Estimated Prevalence of the Seasonal Subtype of Major Depression in a Canadian Community Sample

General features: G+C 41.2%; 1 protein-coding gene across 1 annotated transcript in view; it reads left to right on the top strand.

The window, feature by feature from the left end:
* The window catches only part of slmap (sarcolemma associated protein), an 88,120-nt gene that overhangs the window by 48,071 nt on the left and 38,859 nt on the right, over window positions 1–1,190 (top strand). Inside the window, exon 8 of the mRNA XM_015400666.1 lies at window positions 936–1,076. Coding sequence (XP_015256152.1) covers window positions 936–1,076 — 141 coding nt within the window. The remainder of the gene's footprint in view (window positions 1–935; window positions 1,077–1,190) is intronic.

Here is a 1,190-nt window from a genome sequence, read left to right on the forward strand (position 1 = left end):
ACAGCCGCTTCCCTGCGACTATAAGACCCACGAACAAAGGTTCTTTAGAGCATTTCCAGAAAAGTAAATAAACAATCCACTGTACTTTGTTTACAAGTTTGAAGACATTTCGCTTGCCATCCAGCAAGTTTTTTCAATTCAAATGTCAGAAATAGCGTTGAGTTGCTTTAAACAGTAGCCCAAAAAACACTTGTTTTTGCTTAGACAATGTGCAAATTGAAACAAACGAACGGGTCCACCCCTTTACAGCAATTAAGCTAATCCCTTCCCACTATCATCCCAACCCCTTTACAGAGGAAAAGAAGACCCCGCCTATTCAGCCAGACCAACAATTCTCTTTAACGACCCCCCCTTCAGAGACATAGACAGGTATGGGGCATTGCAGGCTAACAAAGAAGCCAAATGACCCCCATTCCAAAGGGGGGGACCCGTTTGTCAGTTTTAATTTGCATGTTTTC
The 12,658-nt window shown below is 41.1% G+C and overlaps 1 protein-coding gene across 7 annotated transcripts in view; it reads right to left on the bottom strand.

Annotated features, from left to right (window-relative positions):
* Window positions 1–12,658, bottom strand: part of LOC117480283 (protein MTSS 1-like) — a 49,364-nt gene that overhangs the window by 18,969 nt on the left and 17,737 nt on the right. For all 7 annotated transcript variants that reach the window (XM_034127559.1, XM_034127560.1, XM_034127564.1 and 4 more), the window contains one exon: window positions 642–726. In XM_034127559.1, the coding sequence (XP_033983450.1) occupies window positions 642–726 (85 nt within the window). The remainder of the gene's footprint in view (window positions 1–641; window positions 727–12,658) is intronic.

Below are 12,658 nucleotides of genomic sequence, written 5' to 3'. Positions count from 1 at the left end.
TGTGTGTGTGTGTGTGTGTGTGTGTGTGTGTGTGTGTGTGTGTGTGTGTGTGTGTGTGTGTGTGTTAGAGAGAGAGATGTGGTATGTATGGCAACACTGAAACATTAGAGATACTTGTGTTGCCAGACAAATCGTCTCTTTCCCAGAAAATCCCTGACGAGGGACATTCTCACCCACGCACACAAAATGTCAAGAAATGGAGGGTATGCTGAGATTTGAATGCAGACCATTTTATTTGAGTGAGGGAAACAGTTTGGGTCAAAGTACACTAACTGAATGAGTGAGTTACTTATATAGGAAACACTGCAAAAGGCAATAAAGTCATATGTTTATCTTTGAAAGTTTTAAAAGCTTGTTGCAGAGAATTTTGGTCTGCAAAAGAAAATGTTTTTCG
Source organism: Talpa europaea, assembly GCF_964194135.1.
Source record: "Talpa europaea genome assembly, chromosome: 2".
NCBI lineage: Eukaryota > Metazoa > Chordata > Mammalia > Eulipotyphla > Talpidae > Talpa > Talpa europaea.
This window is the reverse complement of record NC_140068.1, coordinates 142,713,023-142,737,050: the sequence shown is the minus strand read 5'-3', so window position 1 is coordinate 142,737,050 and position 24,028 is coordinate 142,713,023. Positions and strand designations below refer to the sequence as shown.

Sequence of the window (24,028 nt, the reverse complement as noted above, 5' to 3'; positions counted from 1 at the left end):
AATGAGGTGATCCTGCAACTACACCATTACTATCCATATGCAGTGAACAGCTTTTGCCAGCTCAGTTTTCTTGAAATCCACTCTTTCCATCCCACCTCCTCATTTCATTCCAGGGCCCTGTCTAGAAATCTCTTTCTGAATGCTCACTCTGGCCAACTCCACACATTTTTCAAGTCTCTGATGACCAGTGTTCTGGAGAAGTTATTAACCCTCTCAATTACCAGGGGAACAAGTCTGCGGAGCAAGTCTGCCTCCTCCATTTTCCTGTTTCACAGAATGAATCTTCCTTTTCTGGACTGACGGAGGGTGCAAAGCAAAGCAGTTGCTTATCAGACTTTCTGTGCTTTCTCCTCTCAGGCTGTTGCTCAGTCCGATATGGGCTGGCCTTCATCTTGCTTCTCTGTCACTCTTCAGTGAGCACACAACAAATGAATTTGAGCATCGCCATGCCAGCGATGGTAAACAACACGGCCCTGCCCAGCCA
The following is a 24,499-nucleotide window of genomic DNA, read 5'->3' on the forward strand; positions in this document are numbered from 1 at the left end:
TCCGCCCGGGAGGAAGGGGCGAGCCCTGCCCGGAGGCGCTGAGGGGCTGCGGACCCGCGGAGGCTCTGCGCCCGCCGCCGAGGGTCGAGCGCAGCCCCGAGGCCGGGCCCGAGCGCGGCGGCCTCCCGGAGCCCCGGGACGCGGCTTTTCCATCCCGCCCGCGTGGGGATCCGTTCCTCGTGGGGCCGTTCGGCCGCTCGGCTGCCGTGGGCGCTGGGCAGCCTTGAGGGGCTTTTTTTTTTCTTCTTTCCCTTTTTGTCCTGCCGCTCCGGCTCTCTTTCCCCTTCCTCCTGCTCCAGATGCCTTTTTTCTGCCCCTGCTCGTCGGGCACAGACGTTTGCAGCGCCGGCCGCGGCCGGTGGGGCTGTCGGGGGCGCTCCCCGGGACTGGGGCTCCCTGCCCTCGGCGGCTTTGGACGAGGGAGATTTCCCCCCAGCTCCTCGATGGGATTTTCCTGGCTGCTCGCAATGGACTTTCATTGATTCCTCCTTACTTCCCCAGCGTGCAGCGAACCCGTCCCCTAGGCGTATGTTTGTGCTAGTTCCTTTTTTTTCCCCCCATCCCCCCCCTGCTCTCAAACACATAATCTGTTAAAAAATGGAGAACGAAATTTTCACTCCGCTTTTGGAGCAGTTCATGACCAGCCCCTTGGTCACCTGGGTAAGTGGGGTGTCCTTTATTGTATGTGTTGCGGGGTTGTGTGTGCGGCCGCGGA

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OBJECTIVE: To examine estimates of lifetime prevalence of seasonal affective disorder (SAD) in Toronto, Ontario. METHOD: Random telephone numbers were generated for the city of Toronto, and 781 respondents completed a telephone interview. Trained nonphysician interviewers conducted all interviews, which involved structured questions for diagnosing major depression. Patterns of symptom change across seasons were evaluated to establish a diagnosis of SAD according to DSM-III-R criteria. RESULTS: Correcting for sex and age, the prevalence of SAD defined by DSM-III-R criteria was 2.9% (95% CI, 1.7% to 4.0%), and the overall lifetime prevalence of major depression in the sample was 26.4% (95% CI, 23.3% to 29.4%). Some subjects were contacted for a follow-up interview conducted in person; the positive predictive value for the diagnosis of major depression for the telephone interview was 100%, and the negative predictive value was 93%. CONCLUSIONS: The seasonal subtype of depression represents 11% of all subjects with major depression, suggesting that SAD is a significant public health concern. The telephone interview demonstrated adequate reliability, indicating that it is appropriate for epidemiological surveys of this nature.
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